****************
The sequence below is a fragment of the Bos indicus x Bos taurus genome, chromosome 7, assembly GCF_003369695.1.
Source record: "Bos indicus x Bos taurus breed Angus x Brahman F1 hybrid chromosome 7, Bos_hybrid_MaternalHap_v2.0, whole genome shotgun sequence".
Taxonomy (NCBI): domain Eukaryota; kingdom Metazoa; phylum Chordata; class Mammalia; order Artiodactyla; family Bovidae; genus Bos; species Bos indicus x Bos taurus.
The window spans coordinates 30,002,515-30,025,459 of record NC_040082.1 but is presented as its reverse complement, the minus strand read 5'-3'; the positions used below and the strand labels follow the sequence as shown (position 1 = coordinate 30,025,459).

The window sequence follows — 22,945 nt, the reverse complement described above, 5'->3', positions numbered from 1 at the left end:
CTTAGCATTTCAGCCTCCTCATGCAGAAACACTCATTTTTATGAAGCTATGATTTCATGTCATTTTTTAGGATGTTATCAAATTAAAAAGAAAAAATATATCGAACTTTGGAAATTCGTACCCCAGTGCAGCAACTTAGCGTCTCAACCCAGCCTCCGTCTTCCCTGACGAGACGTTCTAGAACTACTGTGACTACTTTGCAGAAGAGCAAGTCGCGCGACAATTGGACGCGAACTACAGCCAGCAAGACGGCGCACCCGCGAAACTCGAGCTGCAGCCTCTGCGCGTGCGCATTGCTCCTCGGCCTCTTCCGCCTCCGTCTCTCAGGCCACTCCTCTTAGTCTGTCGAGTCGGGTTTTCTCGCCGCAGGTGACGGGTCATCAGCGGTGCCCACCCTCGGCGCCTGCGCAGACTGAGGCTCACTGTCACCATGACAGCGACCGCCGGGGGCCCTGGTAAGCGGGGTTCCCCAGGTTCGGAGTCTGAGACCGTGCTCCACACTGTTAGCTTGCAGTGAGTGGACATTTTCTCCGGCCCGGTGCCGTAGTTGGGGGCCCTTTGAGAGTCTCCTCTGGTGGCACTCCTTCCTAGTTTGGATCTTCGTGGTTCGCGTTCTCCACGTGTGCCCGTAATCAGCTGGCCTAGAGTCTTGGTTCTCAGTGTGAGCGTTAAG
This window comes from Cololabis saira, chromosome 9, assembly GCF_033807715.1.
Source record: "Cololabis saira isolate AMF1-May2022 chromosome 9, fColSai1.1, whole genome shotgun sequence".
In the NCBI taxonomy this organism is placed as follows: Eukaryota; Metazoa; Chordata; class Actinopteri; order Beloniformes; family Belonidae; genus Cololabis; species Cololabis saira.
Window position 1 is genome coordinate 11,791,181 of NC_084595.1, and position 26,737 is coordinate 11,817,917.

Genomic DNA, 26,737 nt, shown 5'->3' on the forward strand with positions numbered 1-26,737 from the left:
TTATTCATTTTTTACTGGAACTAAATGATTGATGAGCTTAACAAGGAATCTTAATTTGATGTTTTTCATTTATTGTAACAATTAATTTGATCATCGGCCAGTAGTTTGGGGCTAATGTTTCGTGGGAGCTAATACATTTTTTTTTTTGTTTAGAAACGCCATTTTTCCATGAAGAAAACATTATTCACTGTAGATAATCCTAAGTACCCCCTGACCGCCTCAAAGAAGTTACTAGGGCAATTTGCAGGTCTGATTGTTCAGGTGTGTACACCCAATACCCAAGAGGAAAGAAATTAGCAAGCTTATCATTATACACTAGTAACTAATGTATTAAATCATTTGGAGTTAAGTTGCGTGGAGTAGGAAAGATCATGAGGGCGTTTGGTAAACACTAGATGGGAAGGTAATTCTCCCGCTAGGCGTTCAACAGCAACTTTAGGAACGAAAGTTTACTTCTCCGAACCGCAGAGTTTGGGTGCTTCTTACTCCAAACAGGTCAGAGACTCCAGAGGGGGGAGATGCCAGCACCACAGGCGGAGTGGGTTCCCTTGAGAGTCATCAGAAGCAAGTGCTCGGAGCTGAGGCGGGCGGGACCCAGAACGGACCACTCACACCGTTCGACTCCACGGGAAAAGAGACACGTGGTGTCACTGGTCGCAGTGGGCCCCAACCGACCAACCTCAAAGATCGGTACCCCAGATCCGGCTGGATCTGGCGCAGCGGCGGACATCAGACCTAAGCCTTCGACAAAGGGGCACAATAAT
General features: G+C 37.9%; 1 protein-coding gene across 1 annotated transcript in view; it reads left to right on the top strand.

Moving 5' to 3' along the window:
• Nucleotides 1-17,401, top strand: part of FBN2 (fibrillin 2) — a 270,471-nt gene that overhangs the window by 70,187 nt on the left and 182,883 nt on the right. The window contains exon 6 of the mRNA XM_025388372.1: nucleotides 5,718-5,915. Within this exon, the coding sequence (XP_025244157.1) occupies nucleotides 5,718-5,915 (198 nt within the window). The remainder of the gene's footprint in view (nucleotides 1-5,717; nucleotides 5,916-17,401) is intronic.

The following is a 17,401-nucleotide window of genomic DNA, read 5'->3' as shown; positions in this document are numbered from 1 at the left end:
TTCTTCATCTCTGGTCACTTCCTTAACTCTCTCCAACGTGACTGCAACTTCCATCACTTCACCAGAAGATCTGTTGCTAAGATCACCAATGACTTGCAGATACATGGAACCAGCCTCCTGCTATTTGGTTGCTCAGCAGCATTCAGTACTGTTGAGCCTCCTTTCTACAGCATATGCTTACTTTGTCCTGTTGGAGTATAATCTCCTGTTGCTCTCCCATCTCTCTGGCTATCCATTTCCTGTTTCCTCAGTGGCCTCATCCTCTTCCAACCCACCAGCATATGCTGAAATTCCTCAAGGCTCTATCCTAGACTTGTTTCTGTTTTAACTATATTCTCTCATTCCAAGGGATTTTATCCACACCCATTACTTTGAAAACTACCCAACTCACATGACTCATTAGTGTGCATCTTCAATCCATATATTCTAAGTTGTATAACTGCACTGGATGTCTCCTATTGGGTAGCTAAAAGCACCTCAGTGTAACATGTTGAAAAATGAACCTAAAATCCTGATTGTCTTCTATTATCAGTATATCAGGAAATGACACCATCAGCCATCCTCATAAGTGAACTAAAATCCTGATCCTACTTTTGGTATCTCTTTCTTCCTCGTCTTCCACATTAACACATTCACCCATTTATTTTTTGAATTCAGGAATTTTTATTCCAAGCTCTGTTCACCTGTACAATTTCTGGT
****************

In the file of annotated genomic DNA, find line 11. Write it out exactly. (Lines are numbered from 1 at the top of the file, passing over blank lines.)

Genomic DNA, 26,737 nt, shown 5'->3' on the forward strand with positions numbered 1-26,737 from the left: